PUTRAJAYA, Nov 14 — The National Registration Department’s (NRD) imposing of the “bin Abdullah” or “binti Abdullah” into illegitimate Muslim children’s names are not to punish these children, but are merely in line with Islamic law, a lawyer for the Johor Islamic Religious Council (MAIJ) claimed today.
Lawyer Datuk Sulaiman Abdullah was representing MAIJ in objecting to the removal of the word “bin Abdullah” from a Johor Muslim child’s name in his birth certificate, arguing that concerns about “people making fun” of the child due to the indicator of his illegitimacy is something that the Muslim parents should have thought of.
“These are things the parents must consider when they enter into sexual relations out of marriage.
“We are not punishing the child per se, we are reflecting the position in law,” he told the Federal Court today.
Sulaiman claimed that the position in Islamic law was clear that any Muslim child born less than six months from the parents’ marriage are illegitimate and would not be able to take their father’s name.
“The injustice are brought about not by the Registrar of Births and Deaths, not the Majlis Agama,” he later said.
The use of “bin Abdullah” or “binti Abdullah” for Muslim children in official records such as birth certificates has been known to often be a giveaway of their illegitimate status, as their names would, in such a situation, not carry their father’s name.
Earlier, the Johor Muslim child’s lawyer K. Shanmuga said the Court of Appeal had considered the “best interests” of the Johor Muslim child when deciding that the National Registration Department had unlawfully imposed “bin Abdullah” in his name.
Sulaiman, however, argued that it was in the best interests of the Muslim child and his parents for there to be “due compliance with Islamic law”, and that any departure from Islamic law would be a departure of their best interests.
“The position then is that no matter what my learned friend says with regards to the best interests of the child, the best interests of the nation requires Islamic law to be upheld,” Sulaiman argued.
The MAIJ represented by Sulaiman was acting as an intervener in the lawsuit brought by the Johor Muslim couple given the initials of M.E.M.K and N.A.W and their child on September 3, 2015 against the NRD, the NRD director-general and the government of Malaysia.
Shanmuga said the NRD should remove all indications of illegitimacy including the “bin Abdullah” from the Johor Muslim child’s birth certificate, arguing that there was no need for the illegitimate status of Muslim children to be made public.
“Does the world at large need to know the child is illegitimate? Our argument is the world at large doesn’t need to know,” Shanmuga said when alluding to the stigma that illegitimate Muslim children would face.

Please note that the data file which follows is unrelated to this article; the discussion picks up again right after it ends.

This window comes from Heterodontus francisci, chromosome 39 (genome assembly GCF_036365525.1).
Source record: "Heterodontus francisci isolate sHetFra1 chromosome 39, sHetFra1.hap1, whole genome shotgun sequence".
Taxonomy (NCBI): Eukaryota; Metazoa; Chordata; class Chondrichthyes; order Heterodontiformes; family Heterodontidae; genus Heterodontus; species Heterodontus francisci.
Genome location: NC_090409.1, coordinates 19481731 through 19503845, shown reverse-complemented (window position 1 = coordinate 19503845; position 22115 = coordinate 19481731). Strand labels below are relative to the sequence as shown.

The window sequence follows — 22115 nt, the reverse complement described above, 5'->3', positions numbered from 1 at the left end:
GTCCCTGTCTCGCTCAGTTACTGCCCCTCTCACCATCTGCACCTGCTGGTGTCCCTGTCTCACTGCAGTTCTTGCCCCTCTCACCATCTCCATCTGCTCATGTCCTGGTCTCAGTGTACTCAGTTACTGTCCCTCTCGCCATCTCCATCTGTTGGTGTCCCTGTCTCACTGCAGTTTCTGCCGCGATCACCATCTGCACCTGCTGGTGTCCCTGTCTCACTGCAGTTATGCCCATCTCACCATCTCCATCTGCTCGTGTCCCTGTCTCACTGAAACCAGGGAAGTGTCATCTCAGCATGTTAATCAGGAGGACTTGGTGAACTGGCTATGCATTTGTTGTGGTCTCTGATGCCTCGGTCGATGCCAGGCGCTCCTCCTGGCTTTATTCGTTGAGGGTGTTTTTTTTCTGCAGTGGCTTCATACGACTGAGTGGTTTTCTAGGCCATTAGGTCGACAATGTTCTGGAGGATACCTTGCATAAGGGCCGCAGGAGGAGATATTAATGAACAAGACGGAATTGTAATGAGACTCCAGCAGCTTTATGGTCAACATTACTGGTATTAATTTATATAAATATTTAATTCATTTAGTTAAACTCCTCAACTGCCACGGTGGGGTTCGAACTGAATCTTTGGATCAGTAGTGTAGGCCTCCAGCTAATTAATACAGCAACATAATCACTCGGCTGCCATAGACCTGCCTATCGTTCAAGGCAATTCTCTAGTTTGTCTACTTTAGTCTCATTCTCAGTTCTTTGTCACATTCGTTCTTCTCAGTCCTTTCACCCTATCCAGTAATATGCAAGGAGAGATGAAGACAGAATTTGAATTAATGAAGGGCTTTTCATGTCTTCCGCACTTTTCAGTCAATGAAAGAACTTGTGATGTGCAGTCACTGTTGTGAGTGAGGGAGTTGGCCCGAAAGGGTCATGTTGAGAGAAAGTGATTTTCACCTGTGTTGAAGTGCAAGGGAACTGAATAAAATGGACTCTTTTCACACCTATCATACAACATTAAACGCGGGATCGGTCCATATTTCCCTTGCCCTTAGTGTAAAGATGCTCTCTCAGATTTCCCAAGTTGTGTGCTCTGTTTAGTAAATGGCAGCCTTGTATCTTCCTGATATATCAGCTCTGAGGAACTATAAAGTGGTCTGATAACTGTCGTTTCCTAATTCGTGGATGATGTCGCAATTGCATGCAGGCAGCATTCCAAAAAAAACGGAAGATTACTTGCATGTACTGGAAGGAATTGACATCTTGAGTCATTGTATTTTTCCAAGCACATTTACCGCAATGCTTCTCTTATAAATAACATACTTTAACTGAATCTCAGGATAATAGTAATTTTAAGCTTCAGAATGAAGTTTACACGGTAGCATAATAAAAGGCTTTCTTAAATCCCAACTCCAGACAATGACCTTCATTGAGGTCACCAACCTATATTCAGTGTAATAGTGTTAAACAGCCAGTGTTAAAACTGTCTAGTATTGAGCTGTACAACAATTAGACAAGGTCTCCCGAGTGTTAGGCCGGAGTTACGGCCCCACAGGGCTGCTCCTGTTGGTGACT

“Nobody is disputing this child is treated as illegitimate in Islamic law. That’s not in dispute,” he said, arguing that what his clients were seeking was instead for the illegitimacy status to not be publicised.
Shanmuga highlighted that the Islamic opinion on the naming of illegitimate Muslim children was not consistent, pointing out that a Perlis fatwa would actually allow them to take on their mother’s husband’s name while a fatwa by a national-level committee of state muftis insists on “bin Abdullah” for the name.
Shanmuga argued that there was no concern that allowing an illegitimate Muslim child to use his father’s name would hide the illegitimacy status when it comes to situations involving the use of Islamic family laws, including in matters of inheritance and marriage.
Shanmuga said that the Islamic authorities and Shariah courts could easily determine whether someone was legitimate or illegitimate by checking their birth dates against their parents’ date of marriage in their marriage certificate.
Selangor Islamic Religious Council (MAIS) lawyer Halimatunsa’diah Abu Ahmad earlier today said there were four situations in Malaysia where a person may have “bin Abdullah” or “binti Abdullah” attached to their names, namely when one’s father’s name was Abdullah, or when someone converts to become a Muslim, or when adopted by a Muslim family, or as an illegitimate child.
Arguing that the birth certificate is only produced or asked for in very selective situations and is only “purely administrative”, the MAIS lawyer argued that there was “no stigma attached to it” if bin Abdullah or binti Abdullah was used.
The appeal at the Federal Court today was heard by a seven-member panel chaired by Chief Judge of Malaya Tan Sri Azahar Mohamed.
The other judges on the panel are Chief Judge of Sabah and Sarawak Tan Sri David Wong, Federal Court judges Datuk Rohana Yusuf, Datuk Mohd Zawawi Salleh, Datuk Abang Iskandar Abang Hashim, Tan Sri Idrus Harun, Datuk Nallini Pathmanathan.
The panel will be delivering its decision on a date yet to be fixed.
Lawyers holding a watching brief in this case are Seira Sacha for Voice of Children, Goh Siu Lin for the Bar Council, Hafeez Zalkapli, Noor Adzrie Mohd Noor and Mohd Akmal Abu Bakar for the Malaysian Muslim Lawyers Association (PPIM).